Monday, September 2, 2013

Revealed: Britain sold nerve gas chemicals to Syria 10 months after 'civil unrest' began

    Monday, September 02, 2013   No comments

BRITAIN allowed firms to sell chemicals to Syria capable of being used to make nerve gas, the Sunday Mail can reveal today.

Export licences for potassium fluoride and sodium fluoride were granted months after the bloody civil war in the Middle East began.

The chemical is capable of being used to make weapons such as sarin, thought to be the nerve gas used in the attack on a rebel-held Damascus suburb which killed nearly 1500 people, including 426 children, 10 days ago.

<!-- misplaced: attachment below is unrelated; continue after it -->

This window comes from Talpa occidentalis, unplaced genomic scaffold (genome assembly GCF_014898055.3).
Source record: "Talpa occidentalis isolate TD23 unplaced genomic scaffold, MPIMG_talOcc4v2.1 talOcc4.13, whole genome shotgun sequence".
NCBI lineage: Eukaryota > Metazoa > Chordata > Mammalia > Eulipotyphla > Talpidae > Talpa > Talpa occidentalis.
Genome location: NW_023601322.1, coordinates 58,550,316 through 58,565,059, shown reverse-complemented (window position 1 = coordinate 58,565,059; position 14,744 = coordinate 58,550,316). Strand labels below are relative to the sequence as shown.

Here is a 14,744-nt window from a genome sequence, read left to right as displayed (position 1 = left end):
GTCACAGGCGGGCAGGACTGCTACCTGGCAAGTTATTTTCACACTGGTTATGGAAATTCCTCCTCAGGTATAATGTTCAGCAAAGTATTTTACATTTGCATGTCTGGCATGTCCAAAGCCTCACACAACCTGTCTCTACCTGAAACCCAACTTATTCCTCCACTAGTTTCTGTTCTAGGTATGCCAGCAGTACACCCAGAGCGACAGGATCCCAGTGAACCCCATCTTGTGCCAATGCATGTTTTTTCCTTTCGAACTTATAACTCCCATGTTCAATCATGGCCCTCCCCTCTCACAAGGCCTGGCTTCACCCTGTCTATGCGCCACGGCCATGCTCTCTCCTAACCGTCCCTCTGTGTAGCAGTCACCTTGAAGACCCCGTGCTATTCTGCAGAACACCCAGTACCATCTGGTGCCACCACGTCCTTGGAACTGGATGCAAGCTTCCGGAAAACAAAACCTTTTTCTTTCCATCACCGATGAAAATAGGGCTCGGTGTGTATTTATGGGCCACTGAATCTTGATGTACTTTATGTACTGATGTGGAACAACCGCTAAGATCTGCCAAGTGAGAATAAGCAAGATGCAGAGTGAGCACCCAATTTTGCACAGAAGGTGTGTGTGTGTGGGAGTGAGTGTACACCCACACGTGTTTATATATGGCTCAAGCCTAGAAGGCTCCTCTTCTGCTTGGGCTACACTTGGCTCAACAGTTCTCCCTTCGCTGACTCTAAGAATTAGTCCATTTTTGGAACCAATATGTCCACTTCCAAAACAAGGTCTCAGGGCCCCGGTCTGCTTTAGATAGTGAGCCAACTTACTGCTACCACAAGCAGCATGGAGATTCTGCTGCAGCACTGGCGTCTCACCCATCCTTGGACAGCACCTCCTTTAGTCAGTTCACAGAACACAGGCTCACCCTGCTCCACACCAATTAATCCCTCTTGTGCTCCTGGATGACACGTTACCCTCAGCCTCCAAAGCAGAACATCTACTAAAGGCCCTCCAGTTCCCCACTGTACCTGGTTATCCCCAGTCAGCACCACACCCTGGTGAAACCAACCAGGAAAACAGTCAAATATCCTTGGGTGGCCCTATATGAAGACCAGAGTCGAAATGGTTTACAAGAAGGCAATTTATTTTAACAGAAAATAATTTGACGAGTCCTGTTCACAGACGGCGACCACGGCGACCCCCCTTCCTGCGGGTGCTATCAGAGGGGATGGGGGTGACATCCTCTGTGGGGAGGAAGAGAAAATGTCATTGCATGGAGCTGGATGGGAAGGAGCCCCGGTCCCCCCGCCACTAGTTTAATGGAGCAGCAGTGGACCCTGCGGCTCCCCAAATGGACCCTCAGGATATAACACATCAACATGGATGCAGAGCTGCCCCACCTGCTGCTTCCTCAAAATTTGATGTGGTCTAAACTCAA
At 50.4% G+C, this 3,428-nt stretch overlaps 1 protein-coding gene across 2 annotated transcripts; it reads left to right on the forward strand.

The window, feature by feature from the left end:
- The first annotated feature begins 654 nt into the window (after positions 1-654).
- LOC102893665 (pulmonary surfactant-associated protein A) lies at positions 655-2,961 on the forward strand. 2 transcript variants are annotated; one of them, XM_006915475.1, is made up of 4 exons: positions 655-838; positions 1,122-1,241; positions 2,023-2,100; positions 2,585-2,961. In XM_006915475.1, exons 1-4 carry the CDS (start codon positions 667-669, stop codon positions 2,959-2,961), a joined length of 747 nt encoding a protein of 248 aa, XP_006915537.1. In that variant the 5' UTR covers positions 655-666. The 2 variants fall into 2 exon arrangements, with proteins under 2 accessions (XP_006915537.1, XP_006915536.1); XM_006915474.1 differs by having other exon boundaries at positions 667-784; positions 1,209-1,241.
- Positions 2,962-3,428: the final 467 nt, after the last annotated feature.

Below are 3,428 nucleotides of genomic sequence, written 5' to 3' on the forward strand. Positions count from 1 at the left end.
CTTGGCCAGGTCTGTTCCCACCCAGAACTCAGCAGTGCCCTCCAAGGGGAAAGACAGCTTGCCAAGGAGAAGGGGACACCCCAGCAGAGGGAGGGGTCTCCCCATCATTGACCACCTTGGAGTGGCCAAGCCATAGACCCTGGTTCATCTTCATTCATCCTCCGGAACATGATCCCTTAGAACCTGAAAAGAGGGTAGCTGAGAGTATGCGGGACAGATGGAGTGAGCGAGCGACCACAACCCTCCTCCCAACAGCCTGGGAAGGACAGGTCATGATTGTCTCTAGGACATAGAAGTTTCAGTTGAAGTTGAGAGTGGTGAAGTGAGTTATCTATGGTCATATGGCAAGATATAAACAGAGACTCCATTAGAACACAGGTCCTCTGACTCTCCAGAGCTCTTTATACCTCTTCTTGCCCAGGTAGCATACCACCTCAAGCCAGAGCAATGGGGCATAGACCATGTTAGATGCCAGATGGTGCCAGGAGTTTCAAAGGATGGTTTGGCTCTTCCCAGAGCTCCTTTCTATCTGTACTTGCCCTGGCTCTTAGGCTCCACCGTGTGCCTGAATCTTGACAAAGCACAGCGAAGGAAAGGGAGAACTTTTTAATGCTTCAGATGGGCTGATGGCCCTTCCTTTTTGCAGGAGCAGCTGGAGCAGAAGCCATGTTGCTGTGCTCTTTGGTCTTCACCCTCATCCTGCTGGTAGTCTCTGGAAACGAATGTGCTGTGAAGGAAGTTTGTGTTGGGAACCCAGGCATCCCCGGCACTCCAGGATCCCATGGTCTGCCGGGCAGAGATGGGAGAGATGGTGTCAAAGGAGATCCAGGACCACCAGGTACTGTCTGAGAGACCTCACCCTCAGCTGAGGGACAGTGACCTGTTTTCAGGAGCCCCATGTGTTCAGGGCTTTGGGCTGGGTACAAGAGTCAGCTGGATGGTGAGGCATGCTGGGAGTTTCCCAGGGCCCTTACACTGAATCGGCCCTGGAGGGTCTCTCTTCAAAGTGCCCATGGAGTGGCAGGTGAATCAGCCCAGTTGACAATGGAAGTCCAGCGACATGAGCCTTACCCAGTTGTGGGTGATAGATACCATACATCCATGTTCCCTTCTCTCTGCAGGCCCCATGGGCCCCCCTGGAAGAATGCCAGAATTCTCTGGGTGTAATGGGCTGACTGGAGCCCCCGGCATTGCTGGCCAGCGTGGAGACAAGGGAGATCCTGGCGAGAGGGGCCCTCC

President Bashar Assad’s forces have been blamed for the attack, leading to calls for an armed response from the West.


British MPs voted against joining America in a strike. But last night, President Barack Obama said he will seek the approval of Congress to take military action.

The chemical export licences were granted by Business Secretary Vince Cable’s Department for Business, Innovation and Skills last January – 10 months after the Syrian uprising began.

They were only revoked six months later, when the European Union imposed tough sanctions on Assad’s regime.

Yesterday, politicians and anti-arms trade campaigners urged Prime Minister David Cameron to explain why the licences were granted.

Dunfermline and West Fife Labour MP Thomas Docherty, who sits on the House of Commons’ Committees on Arms Export Controls, plans to lodge Parliamentary questions tomorrow and write to Cable.

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